|dc.description.abstract||The aim of this thesis is to investigate the inter-relationships between host and parasite specificity and aberrant larval migration, using the kiwi family (Apteryx spp) and their nematodes as the study system. Kiwi are endemic to New Zealand, and have been estimated to have declined by 90% since human settlement in New Zealand. The effect of disease, mainly parasitism on kiwi populations have been a minor issue compared to predation, however with intensive conservation management the effect of parasites on kiwi are likely to increase. Very little is known about parasites in kiwi and how they impact the birds, especially the aberrant larval migrans syndromes.
I determined the prevalence of nematodes in all kiwi species from 1991-2012 (n=642) that were necropsied at Massey University, using the National Wildlife Pathology Database (Huia), with a specific focus on larval migrans. Brown kiwi (Apteryx mantelli) were found to have the highest prevalence of nematodiasis, and were also the only species to show evidence of neural larval migrans. Visceral larval migrans were found in brown, rowi (A. rowi) and little spotted kiwi (A. owenii). With the brown kiwi showing the highest incidence of larval migrans, I focused on this species for further investigation. It has previously been proposed that the larval migrans could be caused by nematodes from the Toxocara spp, since wild kiwi can share habitats with wild cats and dogs, which are the normal host of this nematode). However, with specific PCR analysis conducted on archived tissue, I concluded that neither Toxocara cati or T. canis was present in the tissues. I also investigated the cause of cutaneous larval migrans (CLM) in rowi. Uniquely, CLM has not been previously recorded in any avian host. A generic nematode PCR analysis followed by DNA sequencing were used in this study to identify the nematode involved in CLM as being closely related to a nematode from the Trichostrongylus species.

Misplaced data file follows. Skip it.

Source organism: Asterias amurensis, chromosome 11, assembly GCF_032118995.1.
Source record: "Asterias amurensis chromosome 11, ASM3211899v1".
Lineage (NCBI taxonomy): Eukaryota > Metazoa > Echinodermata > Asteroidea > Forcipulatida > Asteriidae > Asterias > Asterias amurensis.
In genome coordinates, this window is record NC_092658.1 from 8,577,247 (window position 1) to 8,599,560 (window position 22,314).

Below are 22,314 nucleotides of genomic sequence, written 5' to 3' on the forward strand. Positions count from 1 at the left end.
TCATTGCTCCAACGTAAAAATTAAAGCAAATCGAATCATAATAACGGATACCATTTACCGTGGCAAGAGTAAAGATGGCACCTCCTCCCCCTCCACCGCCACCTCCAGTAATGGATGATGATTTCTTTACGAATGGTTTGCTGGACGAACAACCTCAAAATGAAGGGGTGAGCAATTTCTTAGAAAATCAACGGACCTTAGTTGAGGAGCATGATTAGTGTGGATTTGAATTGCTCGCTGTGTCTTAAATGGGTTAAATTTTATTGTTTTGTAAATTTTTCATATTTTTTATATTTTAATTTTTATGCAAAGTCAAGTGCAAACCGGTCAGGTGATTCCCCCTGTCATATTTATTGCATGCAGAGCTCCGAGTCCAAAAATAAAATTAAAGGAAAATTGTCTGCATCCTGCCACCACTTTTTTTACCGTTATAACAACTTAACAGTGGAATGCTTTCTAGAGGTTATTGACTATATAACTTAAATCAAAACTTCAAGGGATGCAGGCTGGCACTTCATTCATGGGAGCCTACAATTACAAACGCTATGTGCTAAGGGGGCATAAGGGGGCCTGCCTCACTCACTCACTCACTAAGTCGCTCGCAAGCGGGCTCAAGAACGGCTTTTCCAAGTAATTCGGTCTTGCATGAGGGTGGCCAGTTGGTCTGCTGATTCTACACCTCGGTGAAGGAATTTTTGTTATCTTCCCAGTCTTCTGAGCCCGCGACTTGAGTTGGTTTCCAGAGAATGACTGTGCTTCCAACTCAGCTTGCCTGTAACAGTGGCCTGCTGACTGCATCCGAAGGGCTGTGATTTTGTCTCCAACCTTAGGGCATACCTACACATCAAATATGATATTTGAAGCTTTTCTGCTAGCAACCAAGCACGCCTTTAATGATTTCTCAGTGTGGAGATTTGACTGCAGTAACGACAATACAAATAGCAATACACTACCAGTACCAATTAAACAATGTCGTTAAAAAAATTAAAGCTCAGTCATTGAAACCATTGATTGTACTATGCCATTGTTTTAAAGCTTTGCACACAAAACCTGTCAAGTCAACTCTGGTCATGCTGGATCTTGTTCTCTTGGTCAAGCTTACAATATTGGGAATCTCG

My results suggest that introduced animal hosts are having an indirect effect on our native bird populations, but to what extent is still unknown. The parasites transmitted between the introduced species and our native species are causing adverse effects to our native populations’ health, in the case of larval migrans; but how often are these introduced parasites infecting our native population and could our native species cope with this competition? From my study it can be presumed that our native species are struggling to adapt to new parasites, and competition between introduced and native species could be contributing to the decline in our species.||en_US